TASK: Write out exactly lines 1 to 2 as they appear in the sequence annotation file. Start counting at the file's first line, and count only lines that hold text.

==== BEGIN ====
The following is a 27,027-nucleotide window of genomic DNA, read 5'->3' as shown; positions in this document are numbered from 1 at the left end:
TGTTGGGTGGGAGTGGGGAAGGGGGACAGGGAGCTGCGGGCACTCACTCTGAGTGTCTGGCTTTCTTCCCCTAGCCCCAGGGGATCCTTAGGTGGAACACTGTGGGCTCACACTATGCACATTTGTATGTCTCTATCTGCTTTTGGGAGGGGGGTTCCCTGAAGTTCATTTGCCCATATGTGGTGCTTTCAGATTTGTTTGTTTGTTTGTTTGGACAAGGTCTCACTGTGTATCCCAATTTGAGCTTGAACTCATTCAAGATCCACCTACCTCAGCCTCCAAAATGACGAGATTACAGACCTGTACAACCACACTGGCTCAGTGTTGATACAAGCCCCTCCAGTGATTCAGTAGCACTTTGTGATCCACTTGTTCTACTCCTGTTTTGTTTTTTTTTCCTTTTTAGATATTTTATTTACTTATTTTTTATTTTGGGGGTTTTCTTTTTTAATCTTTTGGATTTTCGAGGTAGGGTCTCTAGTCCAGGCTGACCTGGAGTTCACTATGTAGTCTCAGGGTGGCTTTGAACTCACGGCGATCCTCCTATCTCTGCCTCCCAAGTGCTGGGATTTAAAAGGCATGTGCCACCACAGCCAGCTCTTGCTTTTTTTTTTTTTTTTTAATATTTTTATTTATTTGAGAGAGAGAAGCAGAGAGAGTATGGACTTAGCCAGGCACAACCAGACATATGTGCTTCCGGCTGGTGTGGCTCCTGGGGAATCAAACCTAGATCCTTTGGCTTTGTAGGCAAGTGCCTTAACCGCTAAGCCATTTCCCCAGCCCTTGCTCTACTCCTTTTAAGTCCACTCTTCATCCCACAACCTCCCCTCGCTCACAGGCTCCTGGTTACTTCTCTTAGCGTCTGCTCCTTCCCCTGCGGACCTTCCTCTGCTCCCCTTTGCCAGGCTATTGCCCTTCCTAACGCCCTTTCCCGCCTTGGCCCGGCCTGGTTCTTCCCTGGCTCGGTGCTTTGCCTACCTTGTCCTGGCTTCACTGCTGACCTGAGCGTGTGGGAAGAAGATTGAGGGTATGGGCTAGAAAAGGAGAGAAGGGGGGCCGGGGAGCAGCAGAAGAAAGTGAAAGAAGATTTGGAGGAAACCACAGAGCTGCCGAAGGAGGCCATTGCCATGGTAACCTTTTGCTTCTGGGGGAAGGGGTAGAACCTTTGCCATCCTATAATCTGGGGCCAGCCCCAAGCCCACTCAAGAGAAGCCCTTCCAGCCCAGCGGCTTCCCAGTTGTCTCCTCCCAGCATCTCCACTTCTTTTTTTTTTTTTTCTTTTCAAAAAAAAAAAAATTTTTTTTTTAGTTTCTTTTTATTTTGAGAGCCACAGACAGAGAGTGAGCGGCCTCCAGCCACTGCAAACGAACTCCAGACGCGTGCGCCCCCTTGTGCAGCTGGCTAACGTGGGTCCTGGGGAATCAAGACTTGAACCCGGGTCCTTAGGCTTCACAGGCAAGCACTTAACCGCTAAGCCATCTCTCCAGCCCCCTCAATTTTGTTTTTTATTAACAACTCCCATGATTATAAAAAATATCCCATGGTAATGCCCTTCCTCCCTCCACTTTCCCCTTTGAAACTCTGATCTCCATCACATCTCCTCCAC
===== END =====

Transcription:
The following is a 27,027-nucleotide window of genomic DNA, read 5'->3' as shown; positions in this document are numbered from 1 at the left end:
TGTTGGGTGGGAGTGGGGAAGGGGGACAGGGAGCTGCGGGCACTCACTCTGAGTGTCTGGCTTTCTTCCCCTAGCCCCAGGGGATCCTTAGGTGGAACACTGTGGGCTCACACTATGCACATTTGTATGTCTCTATCTGCTTTTGGGAGGGGGGTTCCCTGAAGTTCATTTGCCCATATGTGGTGCTTTCAGATTTGTTTGTTTGTTTGTTTGGACAAGGTCTCACTGTGTATCCCAATTTGAGCTTGAACTCATTCAAGATCCACCTACCTCAGCCTCCAAAATGACGAGATTACAGACCTGTACAACCACACTGGCTCAGTGTTGATACAAGCCCCTCCAGTGATTCAGTAGCACTTTGTGATCCACTTGTTCTACTCCTGTTTTGTTTTTTTTTCCTTTTTAGATATTTTATTTACTTATTTTTTATTTTGGGGGTTTTCTTTTTTAATCTTTTGGATTTTCGAGGTAGGGTCTCTAGTCCAGGCTGACCTGGAGTTCACTATGTAGTCTCAGGGTGGCTTTGAACTCACGGCGATCCTCCTATCTCTGCCTCCCAAGTGCTGGGATTTAAAAGGCATGTGCCACCACAGCCAGCTCTTGCTTTTTTTTTTTTTTTTTAATATTTTTATTTATTTGAGAGAGAGAAGCAGAGAGAGTATGGACTTAGCCAGGCACAACCAGACATATGTGCTTCCGGCTGGTGTGGCTCCTGGGGAATCAAACCTAGATCCTTTGGCTTTGTAGGCAAGTGCCTTAACCGCTAAGCCATTTCCCCAGCCCTTGCTCTACTCCTTTTAAGTCCACTCTTCATCCCACAACCTCCCCTCGCTCACAGGCTCCTGGTTACTTCTCTTAGCGTCTGCTCCTTCCCCTGCGGACCTTCCTCTGCTCCCCTTTGCCAGGCTATTGCCCTTCCTAACGCCCTTTCCCGCCTTGGCCCGGCCTGGTTCTTCCCTGGCTCGGTGCTTTGCCTACCTTGTCCTGGCTTCACTGCTGACCTGAGCGTGTGGGAAGAAGATTGAGGGTATGGGCTAGAAAAGGAGAGAAGGGGGGCCGGGGAGCAGCAGAAGAAAGTGAAAGAAGATTTGGAGGAAACCACAGAGCTGCCGAAGGAGGCCATTGCCATGGTAACCTTTTGCTTCTGGGGGAAGGGGTAGAACCTTTGCCATCCTATAATCTGGGGCCAGCCCCAAGCCCACTCAAGAGAAGCCCTTCCAGCCCAGCGGCTTCCCAGTTGTCTCCTCCCAGCATCTCCACTTCTTTTTTTTTTTTTTCTTTTCAAAAAAAAAAAAATTTTTTTTTTAGTTTCTTTTTATTTTGAGAGCCACAGACAGAGAGTGAGCGGCCTCCAGCCACTGCAAACGAACTCCAGACGCGTGCGCCCCCTTGTGCAGCTGGCTAACGTGGGTCCTGGGGAATCAAGACTTGAACCCGGGTCCTTAGGCTTCACAGGCAAGCACTTAACCGCTAAGCCATCTCTCCAGCCCCCTCAATTTTGTTTTTTATTAACAACTCCCATGATTATAAAAAATATCCCATGGTAATGCCCTTCCTCCCTCCACTTTCCCCTTTGAAACTCTGATCTCCATCACATCTCCTCCAC